Friday, April 10, 2015

My Favorite Gardening Books

Happy Friday everyone!!  I've intended to post about gardening books for a few years now, but that plan ended up on the back burner while I wrote about other things.  Now that spring is here again, I'd like to share some of my favorite gardening books with you.

Author:  Toby Bost
Published by:  Cool Springs Press, September 1, 2001

This book is such a handy resource for me because I live in North Carolina, and Toby Bost, the author lives in our area of the state.  He has been a County Extension Agent here in our county for over 25 years, so he has lots of experience with what does, and doesn't, grow well in North Carolina.  He's also served as director of the arboretum in one of our local parks.

The book has a map of North Carolina with all 100 counties, indicating which USDA Hardiness Zone each county is in.  Each plant, flower, shrub, and tree has full-color photographs and information about the plants. There are symbols (shown on the left-hand page above) indicating whether the plant attracts butterflies, hummingbirds, supports bees, has a fragrance, good fall color, etc.  He also suggests good companion plants, and mentions his favorite variety of each plant.  There's so much useful information here.

Title:  Home Landscaping Southeast Region
Authors:  Roger Holmes and Rita Buchanan
Published by Creative Homeowner Press, March 28, 1998

My husband and I used this book about ten years ago when we planned new landscaping for the front of our house.  This book was extremely useful to us.  I was looking at the picture in the book today, and our landscaping turned out somewhat different from the one in the book, but it still looks pretty good.  It was horrible before we landscaped, so what we have now is a big improvement.

This is actually the section of our yard I'm referring to.  One of our cherry laurel bushes has died (you can see the brown leaves in the picture above) and I've noticed the other cherry laurels have some brown foliage too.  I hope they're not all going to die.  The rest of the plantings seem to be doing well. We added the David Austin rose bush between the two windows about four years ago.  Below is the picture we used in the book for our landscaping.

You can see that each plant is lettered in the picture with a corresponding description of the plant below the picture.  The yellow flowers in the book design are Stella d'Oro daylilies; we planted those but they never did anything after the first year or two.  We also chose not to plant the dwarf nandina bush shown right beside the porch because I wasn't sure I would like it.  We only used the landscape plan for the right side of our house, as we have a large tree on the left side.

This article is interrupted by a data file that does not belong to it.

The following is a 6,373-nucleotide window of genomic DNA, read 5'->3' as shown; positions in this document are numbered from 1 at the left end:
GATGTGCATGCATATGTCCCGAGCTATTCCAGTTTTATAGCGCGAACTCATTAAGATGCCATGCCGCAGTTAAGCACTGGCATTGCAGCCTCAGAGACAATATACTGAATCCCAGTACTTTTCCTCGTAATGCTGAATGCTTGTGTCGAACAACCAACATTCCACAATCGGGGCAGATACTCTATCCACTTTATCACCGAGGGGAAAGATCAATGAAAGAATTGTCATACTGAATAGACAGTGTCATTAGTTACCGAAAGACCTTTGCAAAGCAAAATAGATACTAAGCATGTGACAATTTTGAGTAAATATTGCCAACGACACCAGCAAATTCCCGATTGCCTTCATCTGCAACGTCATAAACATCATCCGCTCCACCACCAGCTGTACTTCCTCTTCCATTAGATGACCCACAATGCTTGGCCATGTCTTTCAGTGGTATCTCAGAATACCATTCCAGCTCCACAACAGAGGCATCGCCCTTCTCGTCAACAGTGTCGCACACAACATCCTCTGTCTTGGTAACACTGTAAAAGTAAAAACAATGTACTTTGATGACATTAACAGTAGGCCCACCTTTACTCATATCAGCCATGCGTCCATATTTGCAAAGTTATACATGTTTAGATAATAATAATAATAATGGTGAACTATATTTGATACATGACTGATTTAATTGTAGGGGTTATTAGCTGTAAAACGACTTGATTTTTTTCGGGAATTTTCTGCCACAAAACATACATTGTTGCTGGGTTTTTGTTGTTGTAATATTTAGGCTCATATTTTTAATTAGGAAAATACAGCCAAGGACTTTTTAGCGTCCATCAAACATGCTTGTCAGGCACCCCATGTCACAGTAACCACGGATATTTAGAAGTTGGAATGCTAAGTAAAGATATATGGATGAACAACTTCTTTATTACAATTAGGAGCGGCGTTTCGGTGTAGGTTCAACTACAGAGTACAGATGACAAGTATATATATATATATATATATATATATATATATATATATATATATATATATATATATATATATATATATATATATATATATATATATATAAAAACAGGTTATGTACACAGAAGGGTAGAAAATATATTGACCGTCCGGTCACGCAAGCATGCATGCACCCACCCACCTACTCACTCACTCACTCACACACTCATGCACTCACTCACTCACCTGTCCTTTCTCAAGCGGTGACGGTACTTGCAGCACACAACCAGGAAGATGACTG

Each landscape plan also includes a diagram on graph paper (left page) with measurements and the number of each plant you would need for the size area shown.  There are 23 landscape plans in the book.  You also get full-color photographs of every plant, flower, and tree used in the landscapes.

Title:  Reader's Digest Guide to Creative Gardening
Author: Editors of Reader's Digest
Published by:  Reader's Digest, February 1, 1987

This is one of my very favorite gardening books of all time.  I spotted it years ago at an Atticus Bookstore (no longer around) when we were living in Greensboro.  My husband and son gave it to me as a Mother's Day gift that year.

Back cover.

 This book is fairly large and heavy.  It's 384 pages and loaded with information and pictures.  The book was printed in England, which I didn't notice when I first looked at it.  But that's okay; I've realized over the years that we seem to have most of the same plants here that are found over there.

This book is full of useful information, but it's not dry reading like so many reference books out there.  It includes over 1,000 plants and 230 specially created plant groups.  But my very favorite thing is that in addition to over 1,200 photographs, the book has lots of beautiful watercolor illustrations, which to me, are somewhat reminiscent of Beatrix Potter's style of painting.

See what I mean?  And the photographs are equally beautiful.

I can spend hours dreaming over the pages of this book.  This is not only a reference guide for plants but a beautiful coffee table book, as well.

This is the last book for today.  Thank goodness, right?  :-D

Title:  English Country Gardens
Authors:  Ethne Clarke and Clay Perry
Published by:  Phoenix Illustrated, October 1, 2000 

This book I've found to be not so much a resource as just nice to browse through and enjoy the pictures.  :)

All four of the above books are available through Amazon, from third party sellers only.  Do you have a favorite gardening book that you like to pull out in the spring for planting ideas and advice?  I'd love to hear your recommendations.

Thank you for your visit and have a wonderful weekend.



  1. I've seen the Reader's Digest book, that pic with the pink roses is amazing! Lots of fun inspiration Denise:@)

  2. Those last two books look like they'd be a treat to browse through. It would have been wise to consult a book before we planted stuff. Too much fly by the seat of your pants in our yard! LOL!

  3. I love your choices in books, Denise! What great inspiration they have been in your own landscaping.
    I hope you'll have a wonderful weekend!

  4. A terrific collection of gardening books, Denise. Such beautiful pictures too.



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